Israel should stop activity in disputed maritime gasfields until it has come to a clear border agreement with Lebanon in negotiations mediated by the US, Hezbollah leader Hassan Nasrallah said on Thursday.
Nasrallah called the presence of Israel's offshore gas production vessel, operated by Energean, an “aggression against Lebanon” and called for its owners and crew to “withdraw quickly or face consequences”.
“As Lebanon is waiting for the results of the negotiations, so too does the enemy need to wait,” he said in a speech.
The arrival of the ship last week angered Lebanese leaders, who maintain the ship is sailing too close to a gasfield partially claimed by Lebanon.
The argument is over the Karish offshore gasfield, which both Lebanon and Israel claim as part of their exclusive economic zones.
Lebanon’s caretaker prime minister Najib Mikati said on Tuesday that Israel was “encroaching on Lebanon's maritime wealth and imposing a fait accompli in a disputed area”.
Indirect negotiations about the countries’ maritime borders, mediated by the US, began in 2020 and are technically continuing but have made little progress.
The talks stalled before the arrival of the Energean vessel, after which Lebanese President Michel Aoun and Mr Mikati called on US special envoy for energy affairs, Amos Hochstein, to restart negotiations.
During the talks, Lebanon had expanded its territorial claim by about 1,400 square kilometres — from the “Line 23” maritime demarcation to “Line 29", under which the Karish gasfield falls.
The claim, known as Decree 6433, was never officially sent to the UN with the amended territorial declaration because it was never officially signed by Mr Aoun.
In April 2021, a draft to amend the decree was sent to Mr Aoun by then-caretaker prime minister Hassan Diab, which would officially expand Lebanon’s claim to Line 29.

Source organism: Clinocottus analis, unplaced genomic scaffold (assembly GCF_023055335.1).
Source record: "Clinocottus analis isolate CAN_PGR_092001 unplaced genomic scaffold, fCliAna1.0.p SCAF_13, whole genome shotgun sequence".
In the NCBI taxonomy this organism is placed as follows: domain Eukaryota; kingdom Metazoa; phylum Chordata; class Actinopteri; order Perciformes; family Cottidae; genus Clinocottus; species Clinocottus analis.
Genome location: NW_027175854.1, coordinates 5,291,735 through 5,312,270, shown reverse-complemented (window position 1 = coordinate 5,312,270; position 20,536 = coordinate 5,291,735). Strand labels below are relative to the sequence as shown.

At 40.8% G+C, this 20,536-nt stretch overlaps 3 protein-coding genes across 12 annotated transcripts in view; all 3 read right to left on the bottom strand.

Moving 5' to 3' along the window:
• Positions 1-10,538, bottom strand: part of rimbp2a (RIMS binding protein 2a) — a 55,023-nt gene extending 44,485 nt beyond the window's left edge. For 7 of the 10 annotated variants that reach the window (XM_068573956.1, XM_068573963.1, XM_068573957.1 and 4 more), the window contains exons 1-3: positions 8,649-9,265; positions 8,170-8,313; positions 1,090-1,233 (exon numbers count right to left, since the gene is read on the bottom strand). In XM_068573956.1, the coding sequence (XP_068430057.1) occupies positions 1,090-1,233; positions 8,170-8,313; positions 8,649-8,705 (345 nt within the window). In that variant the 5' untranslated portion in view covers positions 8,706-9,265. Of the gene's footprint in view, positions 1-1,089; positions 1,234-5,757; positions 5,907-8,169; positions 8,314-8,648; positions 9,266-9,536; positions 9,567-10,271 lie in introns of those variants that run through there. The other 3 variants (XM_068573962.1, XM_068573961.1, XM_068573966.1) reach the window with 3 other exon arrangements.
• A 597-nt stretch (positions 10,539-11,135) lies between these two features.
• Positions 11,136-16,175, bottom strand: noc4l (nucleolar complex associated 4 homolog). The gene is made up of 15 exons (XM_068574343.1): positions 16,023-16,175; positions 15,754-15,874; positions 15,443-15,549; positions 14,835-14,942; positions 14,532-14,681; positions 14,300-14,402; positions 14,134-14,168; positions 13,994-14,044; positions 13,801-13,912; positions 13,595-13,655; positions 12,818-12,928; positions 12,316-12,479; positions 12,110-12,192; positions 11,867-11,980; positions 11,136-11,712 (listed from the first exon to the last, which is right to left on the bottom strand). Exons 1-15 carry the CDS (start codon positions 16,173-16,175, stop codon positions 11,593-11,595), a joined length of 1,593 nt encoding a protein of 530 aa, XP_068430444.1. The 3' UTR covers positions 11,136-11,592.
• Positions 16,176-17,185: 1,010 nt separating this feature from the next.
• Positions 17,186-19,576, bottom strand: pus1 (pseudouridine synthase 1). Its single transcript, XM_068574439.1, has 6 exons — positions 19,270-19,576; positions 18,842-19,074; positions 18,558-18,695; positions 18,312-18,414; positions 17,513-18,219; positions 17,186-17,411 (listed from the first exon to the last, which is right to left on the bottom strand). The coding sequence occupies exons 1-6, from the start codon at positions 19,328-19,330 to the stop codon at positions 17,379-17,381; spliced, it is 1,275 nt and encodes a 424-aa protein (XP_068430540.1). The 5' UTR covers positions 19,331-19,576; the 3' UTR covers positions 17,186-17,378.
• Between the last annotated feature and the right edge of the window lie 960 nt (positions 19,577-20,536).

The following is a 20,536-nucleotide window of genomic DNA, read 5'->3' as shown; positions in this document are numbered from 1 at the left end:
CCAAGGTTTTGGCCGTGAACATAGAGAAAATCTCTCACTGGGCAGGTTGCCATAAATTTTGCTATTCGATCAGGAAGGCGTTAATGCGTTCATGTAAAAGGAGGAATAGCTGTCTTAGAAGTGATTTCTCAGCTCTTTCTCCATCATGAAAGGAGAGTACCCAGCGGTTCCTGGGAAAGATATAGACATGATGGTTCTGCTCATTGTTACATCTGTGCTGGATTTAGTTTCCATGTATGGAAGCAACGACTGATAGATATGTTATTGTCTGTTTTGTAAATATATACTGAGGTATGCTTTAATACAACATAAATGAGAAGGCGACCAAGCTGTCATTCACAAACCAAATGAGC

It is unclear why the document was never signed by Mr Aoun, despite Lebanese leaders’ contention that their claim to Line 29 was rightful.
Leila Hatoum, an adviser to Mr Diab at the time, said Mr Aoun had sent the decree back to Cabinet under the pretext that it required an official session and approval.
But Ms Hatoum said a Cabinet session to amend the decree was not a constitutional requirement.
Energy expert Laury Haytayan thinks stalling the amendment of the decree was a diplomatic tactic.
“I think this was a kind of bargaining chip in his hand — saying, ‘I can sign the decree any time but I’m not going to’, in order to keep the door open for negotiations,” Ms Haytayan said.
Nasrallah said his party would not interfere with the demarcation of the maritime border.
“That issue is with the government,” said the leader of the Iran-backed movement.
Ms Haytayan said Lebanon’s expanded claim to Line 29 is simply a “maximalist” strategy to extract better concessions out of Israel to compensate for what many experts say is Beirut's “minimalist” claim over Line 23.
Mr Hochstein has repeatedly dismissed Lebanon’s claim to Line 29, calling on the country’s leaders to adopt a unified stance on maritime demarcation.
Hezbollah will not take part in negotiations, Nasrallah said, but it would follow them closely.
“We don’t fear war,” he said of Israel’s moves on the Karish gasfield, “but we don’t want war.”
Ms Haytayan maintained that Hezbollah’s speech is a push towards the continuance of negotiations.
“They’re saying we will not let Israel enjoy its gas if we can't use our gas,” she said.
Rather than go for Line 29, which is a non-starter for negotiations, Ms Haytayan said Lebanon should hire a company to conduct an official survey of the disputed area.
Then “they should request from Energean to ensure that the Karish gasfield is not crossing Line 23 — because if it does, we can stop it.”